History – Introduction

In the early 2000s, a committee was formed by the Ben Lomond Quaker Center Association (BLQCA) to consider how to expand the community of possible users of the proposed new Redwood Lodge to include previously underrepresented groups. One of the committee members was Vic Yellowhawk White, a Native American staff member of American Friends Service Committee (AFSC) in Oakland. As we brainstormed some of the groups we imagined might use it, and spoke of Quaker Center as “ours”, Vic reminded the rest of us that white people were very likely not the first persons to inhabit this land. He mentioned that a small subgroup of the Ohlone people called the Rumsens had been among the primary dwellers in the greater Monterey Bay area, and may likely have at least visited these lands, if not actually dwelt here. This possibility must have been recognized by Quaker Center staff in 1999, because some descendants of the Rumsens had been invited to do one of their traditional dances in the Redwood Circle during that year’s 50th anniversary celebration of the donation of the property by Lucile Manley to Friends.

But before any human inhabitants were here, the trees, most of them coast redwoods, had lived in this place for centuries undisturbed. It is entirely possible that some of those that stand here now have direct ancestors which preceded any human visitors. The trees are still the reason why some come here in the first place. They seem to be one of the reasons why Clyde and Lucile Manley chose to buy the parcel in 1920. Lucile Manley talks about this in a letter to Virginia Brink, then on the managing Ben Lomond Committee of AFSC:

“My husband’s health failed and he returned to Ben Lomond for the sake of outdoor activities. He felt a great need for city people to find release in the quiet of our acres…”

So, in a sense, Friends are here because of the trees. It is also quite likely that the trees will outlive us all in this sacred spot. Even though our human activities occupy a relatively small interval of time in relation to that of the trees, it is worth recording in this short summary how Quakers came to be here in 1949, when the Manleys donated their 51 acres to Friends, and how they have remained here since then, particularly since the means by which they remained have been neither easy nor obvious at all times during the past six decades.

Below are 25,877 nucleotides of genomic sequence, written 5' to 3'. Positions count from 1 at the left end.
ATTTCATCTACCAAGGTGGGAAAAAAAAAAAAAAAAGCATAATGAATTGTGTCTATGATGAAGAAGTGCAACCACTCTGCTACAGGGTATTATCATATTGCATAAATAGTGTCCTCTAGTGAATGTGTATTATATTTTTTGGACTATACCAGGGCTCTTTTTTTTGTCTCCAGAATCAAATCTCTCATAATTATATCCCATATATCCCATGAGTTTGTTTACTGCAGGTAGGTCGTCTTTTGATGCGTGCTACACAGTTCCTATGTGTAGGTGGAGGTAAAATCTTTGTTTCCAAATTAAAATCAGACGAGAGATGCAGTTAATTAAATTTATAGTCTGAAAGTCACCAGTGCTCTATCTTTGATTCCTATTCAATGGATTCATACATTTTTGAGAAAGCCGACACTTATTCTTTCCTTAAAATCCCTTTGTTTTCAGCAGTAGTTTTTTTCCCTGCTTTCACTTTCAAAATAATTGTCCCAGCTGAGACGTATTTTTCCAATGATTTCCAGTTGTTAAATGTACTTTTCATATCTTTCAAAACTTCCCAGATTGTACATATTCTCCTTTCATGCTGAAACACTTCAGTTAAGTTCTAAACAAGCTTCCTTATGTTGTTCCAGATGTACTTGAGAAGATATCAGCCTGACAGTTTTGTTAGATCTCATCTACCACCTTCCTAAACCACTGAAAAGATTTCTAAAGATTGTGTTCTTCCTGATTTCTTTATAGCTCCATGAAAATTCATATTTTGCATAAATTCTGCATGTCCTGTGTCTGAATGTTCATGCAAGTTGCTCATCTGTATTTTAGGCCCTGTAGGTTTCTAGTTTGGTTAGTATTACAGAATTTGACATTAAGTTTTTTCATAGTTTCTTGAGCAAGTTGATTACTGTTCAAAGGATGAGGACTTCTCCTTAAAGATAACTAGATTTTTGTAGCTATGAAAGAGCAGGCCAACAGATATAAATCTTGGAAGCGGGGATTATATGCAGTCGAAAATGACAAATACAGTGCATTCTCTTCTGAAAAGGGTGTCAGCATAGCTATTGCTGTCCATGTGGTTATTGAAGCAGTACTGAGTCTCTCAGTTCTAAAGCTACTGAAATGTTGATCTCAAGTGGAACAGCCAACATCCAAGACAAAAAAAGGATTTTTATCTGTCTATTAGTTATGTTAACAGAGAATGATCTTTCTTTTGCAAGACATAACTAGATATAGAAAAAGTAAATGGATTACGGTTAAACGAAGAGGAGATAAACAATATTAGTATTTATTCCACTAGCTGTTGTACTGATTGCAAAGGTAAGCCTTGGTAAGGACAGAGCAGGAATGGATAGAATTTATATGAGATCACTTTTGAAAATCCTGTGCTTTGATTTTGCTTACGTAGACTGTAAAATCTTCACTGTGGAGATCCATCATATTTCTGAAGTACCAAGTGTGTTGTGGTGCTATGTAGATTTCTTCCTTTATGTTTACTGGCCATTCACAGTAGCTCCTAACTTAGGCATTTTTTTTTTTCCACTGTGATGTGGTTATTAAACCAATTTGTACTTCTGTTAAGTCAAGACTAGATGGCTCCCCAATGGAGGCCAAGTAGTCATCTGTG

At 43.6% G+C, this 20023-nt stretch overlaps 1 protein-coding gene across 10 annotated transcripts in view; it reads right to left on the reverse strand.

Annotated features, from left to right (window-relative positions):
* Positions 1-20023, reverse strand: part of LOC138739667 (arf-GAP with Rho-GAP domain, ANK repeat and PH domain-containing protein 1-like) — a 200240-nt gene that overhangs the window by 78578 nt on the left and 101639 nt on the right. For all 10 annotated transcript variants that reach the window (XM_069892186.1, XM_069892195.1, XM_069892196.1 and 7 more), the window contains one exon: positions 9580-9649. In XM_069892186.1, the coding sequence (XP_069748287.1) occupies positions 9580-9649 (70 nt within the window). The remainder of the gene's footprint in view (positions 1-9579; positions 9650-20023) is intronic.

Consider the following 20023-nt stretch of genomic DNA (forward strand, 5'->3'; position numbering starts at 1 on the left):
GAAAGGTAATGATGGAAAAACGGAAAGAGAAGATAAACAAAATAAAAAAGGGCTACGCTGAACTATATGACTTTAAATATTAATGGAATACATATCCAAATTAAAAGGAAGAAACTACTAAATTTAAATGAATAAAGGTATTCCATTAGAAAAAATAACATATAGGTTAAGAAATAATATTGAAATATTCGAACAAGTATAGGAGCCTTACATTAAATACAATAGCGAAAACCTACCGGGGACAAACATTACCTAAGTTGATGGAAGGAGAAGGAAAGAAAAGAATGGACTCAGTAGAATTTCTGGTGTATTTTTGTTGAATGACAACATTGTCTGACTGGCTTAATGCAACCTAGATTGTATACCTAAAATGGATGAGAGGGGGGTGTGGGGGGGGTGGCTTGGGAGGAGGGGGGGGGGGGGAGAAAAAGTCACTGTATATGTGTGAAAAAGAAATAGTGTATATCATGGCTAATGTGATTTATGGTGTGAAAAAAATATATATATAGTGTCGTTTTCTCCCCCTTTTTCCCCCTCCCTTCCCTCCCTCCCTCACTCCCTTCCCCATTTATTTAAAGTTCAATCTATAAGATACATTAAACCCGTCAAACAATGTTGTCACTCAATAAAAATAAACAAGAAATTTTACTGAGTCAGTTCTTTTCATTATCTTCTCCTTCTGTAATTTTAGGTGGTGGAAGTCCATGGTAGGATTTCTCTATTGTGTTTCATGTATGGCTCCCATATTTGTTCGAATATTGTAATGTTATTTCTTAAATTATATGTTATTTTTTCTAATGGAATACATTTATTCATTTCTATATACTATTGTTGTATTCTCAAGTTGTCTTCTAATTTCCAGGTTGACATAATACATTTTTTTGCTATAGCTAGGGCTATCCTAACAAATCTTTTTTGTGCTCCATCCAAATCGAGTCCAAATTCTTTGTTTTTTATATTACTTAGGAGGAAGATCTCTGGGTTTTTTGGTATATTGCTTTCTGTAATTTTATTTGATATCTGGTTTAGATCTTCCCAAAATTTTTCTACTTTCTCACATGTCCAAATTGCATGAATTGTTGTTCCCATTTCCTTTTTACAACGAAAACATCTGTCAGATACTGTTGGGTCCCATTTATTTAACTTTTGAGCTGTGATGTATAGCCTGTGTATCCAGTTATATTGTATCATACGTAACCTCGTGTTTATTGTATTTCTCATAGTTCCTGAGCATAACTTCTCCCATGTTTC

Most of the information contained in this summary comes from the files in the “Archives” at Quaker Center, but a great deal also comes from the memory and experience of the writer who, with his wife Betty, may be the only persons still alive in California who have both worked here and met in person all of the others who were similar QC staff. It is not possible to live on the property for five years and fail to hear and absorb the stories and legends which accompany Friends’ short presence here. Since events after the mid-1980s are fairly well-documented and relatively well-known by so many persons, this summary will focus only on those activities up to the early part of that decade, when the current BLQCA was well established as the owner and administrator of the now nearly 80 acres.

In a real sense, this short history reflects the distillation of the impression that living here for five years and being on the Board for 13 years has had on its writer. It is also true that almost everyone who comes here quickly experiences similar impressions which seem to come from the place itself, regardless of what actually happens while they are here.

While serving on the staff here in the 1980s Betty and I developed a theory to explain why it seemed that at least one person would forget something when they left here at the end of every weekend. We surmised that it was because they had become so attached to Quaker Center that they were subconsciously compelled to prolong this attachment by leaving something of themselves behind. This would then guarantee their return, or at least their needing to contact Quaker Center once again, to check on the whereabouts of that part of themselves that had remained here.

Whether our theory is plausible or not, Quaker Center remains with its visitors long after they have gone. This recollection of the significant events in Quaker Center’s early history may itself be an example of this phenomenon. Attempting to explain in words Quaker Center’s effect on people is difficult. Sometimes even poetry doesn’t quite measure up, as Jeanne Lohmann discovered, in 1976, reflecting on her experience of a day at Quaker Center:

This is no day for poetry.
Green surrounds me. Clear
birdsong comes from a tree
somewhere. A giant goldblack 
bumblebee misses my nose and goes 
for the wild sweetpeas. The sun
pulls odors from the earth.
The hills grow a ragged horizon.
Mist rises from their pockets.

More. Always  more.

Why turn the world to language?
Can I be here without the need 
and simply love what is, in place?
Everywhere thisday is its own
blessing. I will never come back
to these words. The fat bumblebee
has them. The leaves say all
that is necessary.

Many thanks to all the persons who have lived and worked here over the years (see Appendix Two) and who preserved and left behind all the notes, letters, and minutes which have found their way to the archives at Quaker Center and which are largely responsible for what is recorded in these pages. Please contact the author if you believe someone whose name deserved recording has been omitted.

Thanks are also due to the Board of the Ben Lomond Quaker Center Association, who gave their approval for the initiation of this project, although not necessarily of the results.

John deValcourt

Santa Cruz, California



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